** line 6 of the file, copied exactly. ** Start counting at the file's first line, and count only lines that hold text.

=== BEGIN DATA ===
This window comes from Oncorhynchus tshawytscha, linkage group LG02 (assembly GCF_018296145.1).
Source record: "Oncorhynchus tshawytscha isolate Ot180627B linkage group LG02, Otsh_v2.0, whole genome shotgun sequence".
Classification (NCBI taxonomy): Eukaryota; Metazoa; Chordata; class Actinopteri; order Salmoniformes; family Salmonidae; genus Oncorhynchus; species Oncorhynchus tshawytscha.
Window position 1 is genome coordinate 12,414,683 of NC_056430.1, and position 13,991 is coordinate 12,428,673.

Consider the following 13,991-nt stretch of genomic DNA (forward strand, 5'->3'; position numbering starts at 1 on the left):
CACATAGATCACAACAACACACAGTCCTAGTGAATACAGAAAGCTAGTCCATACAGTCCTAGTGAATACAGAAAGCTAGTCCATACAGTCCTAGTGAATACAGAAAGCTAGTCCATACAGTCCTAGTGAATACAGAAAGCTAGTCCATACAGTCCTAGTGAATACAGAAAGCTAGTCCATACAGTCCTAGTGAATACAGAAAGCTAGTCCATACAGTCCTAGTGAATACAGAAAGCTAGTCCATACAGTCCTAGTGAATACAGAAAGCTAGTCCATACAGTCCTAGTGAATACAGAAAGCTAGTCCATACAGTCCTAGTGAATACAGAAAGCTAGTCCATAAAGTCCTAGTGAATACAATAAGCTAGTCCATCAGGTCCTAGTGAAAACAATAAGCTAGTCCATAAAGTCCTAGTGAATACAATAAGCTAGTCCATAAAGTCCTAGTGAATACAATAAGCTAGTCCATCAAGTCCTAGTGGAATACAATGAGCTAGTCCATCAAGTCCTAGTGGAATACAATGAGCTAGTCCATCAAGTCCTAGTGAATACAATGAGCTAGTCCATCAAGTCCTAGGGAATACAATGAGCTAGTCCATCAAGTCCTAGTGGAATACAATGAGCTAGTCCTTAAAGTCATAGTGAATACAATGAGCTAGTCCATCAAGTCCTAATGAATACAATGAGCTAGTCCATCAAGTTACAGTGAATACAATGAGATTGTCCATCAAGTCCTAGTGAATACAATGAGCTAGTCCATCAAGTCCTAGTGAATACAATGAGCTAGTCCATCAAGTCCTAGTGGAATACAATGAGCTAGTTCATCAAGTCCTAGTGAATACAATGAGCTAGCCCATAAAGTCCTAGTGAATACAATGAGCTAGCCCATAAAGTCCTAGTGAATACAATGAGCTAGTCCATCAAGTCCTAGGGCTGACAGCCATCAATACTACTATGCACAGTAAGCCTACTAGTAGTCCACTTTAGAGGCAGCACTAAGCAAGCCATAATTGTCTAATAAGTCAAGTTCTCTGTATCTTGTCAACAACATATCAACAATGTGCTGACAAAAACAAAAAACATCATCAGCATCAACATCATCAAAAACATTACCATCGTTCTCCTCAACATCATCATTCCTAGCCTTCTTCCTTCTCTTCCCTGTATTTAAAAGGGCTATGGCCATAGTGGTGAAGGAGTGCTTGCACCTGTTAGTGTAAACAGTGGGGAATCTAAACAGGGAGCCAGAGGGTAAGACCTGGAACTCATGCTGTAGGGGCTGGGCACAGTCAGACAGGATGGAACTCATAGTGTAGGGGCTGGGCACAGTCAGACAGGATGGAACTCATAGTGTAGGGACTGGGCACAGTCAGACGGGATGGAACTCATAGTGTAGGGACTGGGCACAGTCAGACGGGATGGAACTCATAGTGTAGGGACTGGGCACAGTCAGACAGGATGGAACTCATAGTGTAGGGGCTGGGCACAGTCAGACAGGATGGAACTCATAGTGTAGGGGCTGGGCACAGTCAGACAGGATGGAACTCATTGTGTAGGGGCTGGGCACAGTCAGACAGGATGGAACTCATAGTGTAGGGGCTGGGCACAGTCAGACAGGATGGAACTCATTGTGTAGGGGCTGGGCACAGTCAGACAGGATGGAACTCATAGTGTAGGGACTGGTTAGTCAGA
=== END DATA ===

CACATAGATCACAACAACACACAGTCCTAGTGAATACAGAAAGCTAGTCCATACAGTCCTAGTGAATACAGAAAGCTAGTCCATACAGTCCTAGTGAATACAGAAAGCTAGTCCATACAGTCCTAGTGAATACAGAAAGCTAGTCCATACAGTCCTAGTGAATACAGAAAGCTAGTCCATACAGTCCTAGTGAATACAGAAAGCTAGTCCATACAGTCCTAGTGAATACAGAAAGCTAGTCCATACAGTCCTAGTGAATACAGAAAGCTAGTCCATACAGTCCTAGTGAATACAGAAAGCTAGTCCATACAGTCCTAGTGAATACAGAAAGCTAGTCCATAAAGTCCTAGTGAATACAATAAGCTAGTCCATCAGGTCCTAGTGAAAACAATAAGCTAGTCCATAAAGTCCTAGTGAATACAATAAGCTAGTCCATAAAGTCCTAGTGAATACAATAAGCTAGTCCATCAAGTCCTAGTGGAATACAATGAGCTAGTCCATCAAGTCCTAGTGGAATACAATGAGCTAGTCCATCAAGTCCTAGTGAATACAATGAGCTAGTCCATCAAGTCCTAGGGAATACAATGAGCTAGTCCATCAAGTCCTAGTGGAATACAATGAGCTAGTCCTTAAAGTCATAGTGAATACAATGAGCTAGTCCATCAAGTCCTAATGAATACAATGAGCTAGTCCATCAAGTTACAGTGAATACAATGAGATTGTCCATCAAGTCCTAGTGAATACAATGAGCTAGTCCATCAAGTCCTAGTGAATACAATGAGCTAGTCCATCAAGTCCTAGTGGAATACAATGAGCTAGTTCATCAAGTCCTAGTGAATACAATGAGCTAGCCCATAAAGTCCTAGTGAATACAATGAGCTAGCCCATAAAGTCCTAGTGAATACAATGAGCTAGTCCATCAAGTCCTAGGGCTGACAGCCATCAATACTACTATGCACAGTAAGCCTACTAGTAGTCCACTTTAGAGGCAGCACTAAGCAAGCCATAATTGTCTAATAAGTCAAGTTCTCTGTATCTTGTCAACAACATATCAACAATGTGCTGACAAAAACAAAAAACATCATCAGCATCAACATCATCAAAAACATTACCATCGTTCTCCTCAACATCATCATTCCTAGCCTTCTTCCTTCTCTTCCCTGTATTTAAAAGGGCTATGGCCATAGTGGTGAAGGAGTGCTTGCACCTGTTAGTGTAAACAGTGGGGAATCTAAACAGGGAGCCAGAGGGTAAGACCTGGAACTCATGCTGTAGGGGCTGGGCACAGTCAGACAGGATGGAACTCATAGTGTAGGGGCTGGGCACAGTCAGACAGGATGGAACTCATAGTGTAGGGACTGGGCACAGTCAGACGGGATGGAACTCATAGTGTAGGGACTGGGCACAGTCAGACGGGATGGAACTCATAGTGTAGGGACTGGGCACAGTCAGACAGGATGGAACTCATAGTGTAGGGGCTGGGCACAGTCAGACAGGATGGAACTCATAGTGTAGGGGCTGGGCACAGTCAGACAGGATGGAACTCATTGTGTAGGGGCTGGGCACAGTCAGACAGGATGGAACTCATAGTGTAGGGGCTGGGCACAGTCAGACAGGATGGAACTCATTGTGTAGGGGCTGGGCACAGTCAGACAGGATGGAACTCATAGTGTAGGGACTGGTTAGTCAGA